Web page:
No. 1: Little Big Town, 'Nightfall'
Little Big Town's Nightfall is a textured album that is every bit the cinematic experience the band promised. Lyrically, they don't just ask questions, but draw conclusions that won't alienate. "Problem Child" gets lost after Karen Fairchild's signature performance during "Sugar Coat," but here, Jimi Westbrook says what we're all thinking but never found words to say: We need to show more love and less skepticism to today's youth.
That sensitivity is really the thread of this album, the group's ninth and first since The Breaker in 2017. Fairchild leads and thrives across this album because she has the support of her bandmates, and with great humility, they all play vital roles. Husband Westbrook joins her for a duet during a Laurel Canyon-inspired ballad called "River of Stars" that could hang on a wall. Phillip Sweet and Kimberly Schlapman quite capably lead "Forever and a Night" and "Throw Your Love Away." It's their shared vision that truly makes this project special.
Sessions for the Eagles' follow-up to Hotel California were dragging on, and executives at Asylum Records had grown concerned. Everybody needed a break.
"The record label was bugging us because The Long Run was, at this point, 6.8 months behind schedule," producer Bill Szymczyk told Miami's WPLG in 2015. Then Don Henley had an out-of-nowhere idea: "Well, maybe if we give them a Christmas single, they'll get off our back," Szymczyk remembered.
It proved to be just the rejuvenating time-out everybody needed. Problem: Eagles were holed up in Szymczyk's Bayshore Recording Studios – a converted motel at Coconut Grove, Fla., which was certainly no winter wonderland. "It was hot as hell," Glenn Frey later told Rolling Stone with a smirk. "Perfect for a Christmas record."
Henley suggested the recently reformulated Eagles cover an old Charles Brown song he remembered as a kid growing up in east Texas. Unlike the rest of what would become the Eagles' final classic-era album, "Please Come Home for Christmas" was quickly completed. A song devoted to holiday melancholy seemed to have finally ended their creative stalemate.
"We needed a break from the daily routine," Henley told Cincinnati's The Enquirer in 2017. "So, I suggested that we record a Christmas song, and I went on to suggest this song that I had remembered from my teenage years. The band members, and our producer, welcomed the idea."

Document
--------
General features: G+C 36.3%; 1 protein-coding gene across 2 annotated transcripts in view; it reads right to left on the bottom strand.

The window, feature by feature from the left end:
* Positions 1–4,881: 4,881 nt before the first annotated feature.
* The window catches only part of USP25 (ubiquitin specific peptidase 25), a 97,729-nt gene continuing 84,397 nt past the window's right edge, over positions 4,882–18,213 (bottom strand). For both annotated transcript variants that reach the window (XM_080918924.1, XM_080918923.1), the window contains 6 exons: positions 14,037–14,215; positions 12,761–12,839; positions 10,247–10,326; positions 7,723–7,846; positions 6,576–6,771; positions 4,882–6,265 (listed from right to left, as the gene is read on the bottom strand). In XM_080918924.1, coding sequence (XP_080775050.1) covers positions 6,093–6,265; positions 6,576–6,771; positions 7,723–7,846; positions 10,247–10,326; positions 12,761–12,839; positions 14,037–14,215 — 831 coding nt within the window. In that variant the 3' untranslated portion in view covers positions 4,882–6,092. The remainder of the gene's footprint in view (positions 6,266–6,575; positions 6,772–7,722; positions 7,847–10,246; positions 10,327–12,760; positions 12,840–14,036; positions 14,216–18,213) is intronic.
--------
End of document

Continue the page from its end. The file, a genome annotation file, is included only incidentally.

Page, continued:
They paired "Please Come Home for Christmas" with a goofy original titled "Funky New Year," then added a suitably ironic sleeve image. The completed 1978 single served as an official introduction to new bassist Timothy B. Schmit, who'd replaced Randy Meisner after the Eagles' most recent tour completed.
"We knocked it out in a matter of two, three days," Szymczyk told WPLG, "gave it to the label and then they indeed did get off our back until we were finished."
ZZ Top frontman Billy Gibbons has announced a livestream concert to be broadcast from Austin on New Year’s Eve.
The sixth-annual Jungle Show will find the classic rocker teaming with an all-star lineup of blues musicians, including Jimmie Vaughan, Mike Flanigin, Sue Foley and Chris Layton. Under normal circumstances, the group would perform in front of an audience at Antone’s in Austin, but with the COVID-19 pandemic still raging, Gibbons decided to go virtual with the show.
“For five years consecutive years we’ve looked forward to putting the Jungle Show together between Christmas and New Year’s Eve,” he told Rolling Stone. “It’s been a great way for all of us to cap the old year and bring in the new in rockin’ style. Despite the reality of 2020, we were determined to keep our streak going, so we’ve decided to go viral — the good kind of viral — and offer the Jungle Show to the world beyond Austin.”
“I look forward to playing with Sue, Chris, Mike and Billy at the end of every year, and this year is no different except for the fact that, in a sense, we’ve moved the show ‘way out in the woods’ and directly into your house,” Vaughan added.